Colonial Wine History Introduction
“Wine is the light of the sun trapped in the water.” This is what Galileo had to say about the noble beverage.
Wine is still a sign of key symbols, and a culture has grown up around its usage. Wine, like so many other cultural items and commodities, originates in Eurasia and the Near, Middle, and Far East. There are winemaking records dating back to 7000 BC in the Caucasus, specifically in Georgia.
Before the 16th century, vines had been transported to America and Mexico. In 1592, the Huguenots, or French Protestants, established a winery in Jacksonville, Florida. The vines made it to the American continent thanks to colonial conquests at the start of the 16th century. The grapevine, which originated in Mexico, was brought to California, Chile, and Argentina by missionaries. In the 16th century, wine was grown in Chile, Argentina, Peru, and Brazil, and small quantities were even exported to Europe.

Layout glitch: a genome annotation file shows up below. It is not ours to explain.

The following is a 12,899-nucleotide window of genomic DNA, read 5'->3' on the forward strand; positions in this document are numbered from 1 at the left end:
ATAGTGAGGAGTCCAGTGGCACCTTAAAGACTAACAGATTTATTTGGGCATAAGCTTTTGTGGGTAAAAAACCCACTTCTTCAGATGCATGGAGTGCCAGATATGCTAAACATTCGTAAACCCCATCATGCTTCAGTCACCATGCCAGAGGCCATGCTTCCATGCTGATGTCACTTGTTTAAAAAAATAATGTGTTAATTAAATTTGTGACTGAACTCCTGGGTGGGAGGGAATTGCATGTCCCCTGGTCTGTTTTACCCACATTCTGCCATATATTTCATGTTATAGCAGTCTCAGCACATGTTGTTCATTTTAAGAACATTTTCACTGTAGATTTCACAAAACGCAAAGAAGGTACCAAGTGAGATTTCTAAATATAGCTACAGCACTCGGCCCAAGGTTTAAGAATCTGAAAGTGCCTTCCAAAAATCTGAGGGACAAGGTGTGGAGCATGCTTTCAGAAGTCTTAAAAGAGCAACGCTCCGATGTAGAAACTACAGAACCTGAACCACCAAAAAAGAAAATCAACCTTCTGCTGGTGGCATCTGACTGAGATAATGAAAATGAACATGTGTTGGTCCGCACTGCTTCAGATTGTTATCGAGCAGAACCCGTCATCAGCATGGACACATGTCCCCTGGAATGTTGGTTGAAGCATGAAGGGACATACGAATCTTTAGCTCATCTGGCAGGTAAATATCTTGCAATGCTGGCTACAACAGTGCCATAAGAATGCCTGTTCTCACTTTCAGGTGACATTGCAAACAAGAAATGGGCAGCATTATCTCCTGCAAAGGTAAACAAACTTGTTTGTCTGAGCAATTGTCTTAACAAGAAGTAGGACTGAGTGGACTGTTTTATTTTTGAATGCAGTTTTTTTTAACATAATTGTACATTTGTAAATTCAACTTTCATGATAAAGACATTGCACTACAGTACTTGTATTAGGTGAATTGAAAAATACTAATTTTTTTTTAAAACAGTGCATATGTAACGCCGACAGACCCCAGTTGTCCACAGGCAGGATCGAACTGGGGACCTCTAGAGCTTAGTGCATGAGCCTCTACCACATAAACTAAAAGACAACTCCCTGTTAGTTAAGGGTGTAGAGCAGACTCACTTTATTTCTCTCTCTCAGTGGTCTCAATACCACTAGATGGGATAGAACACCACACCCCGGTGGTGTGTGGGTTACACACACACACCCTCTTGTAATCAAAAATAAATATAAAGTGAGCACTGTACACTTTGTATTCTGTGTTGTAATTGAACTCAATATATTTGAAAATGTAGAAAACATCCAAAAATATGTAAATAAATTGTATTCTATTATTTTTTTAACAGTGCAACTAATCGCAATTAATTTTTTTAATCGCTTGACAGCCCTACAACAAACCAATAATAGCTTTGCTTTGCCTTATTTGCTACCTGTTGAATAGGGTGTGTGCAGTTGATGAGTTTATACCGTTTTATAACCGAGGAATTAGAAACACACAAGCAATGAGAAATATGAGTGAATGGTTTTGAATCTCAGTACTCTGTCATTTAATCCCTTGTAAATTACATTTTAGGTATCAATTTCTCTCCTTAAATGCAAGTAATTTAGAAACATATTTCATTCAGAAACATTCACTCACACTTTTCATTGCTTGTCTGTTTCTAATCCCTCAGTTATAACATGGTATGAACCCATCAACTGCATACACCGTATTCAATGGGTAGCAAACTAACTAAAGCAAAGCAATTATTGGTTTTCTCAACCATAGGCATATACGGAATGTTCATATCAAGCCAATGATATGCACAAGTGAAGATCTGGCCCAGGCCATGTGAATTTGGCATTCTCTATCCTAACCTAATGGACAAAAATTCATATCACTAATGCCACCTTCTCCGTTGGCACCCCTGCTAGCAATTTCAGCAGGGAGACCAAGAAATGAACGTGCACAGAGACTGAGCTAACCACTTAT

The timelines below takes through the influence of colonial system on wine.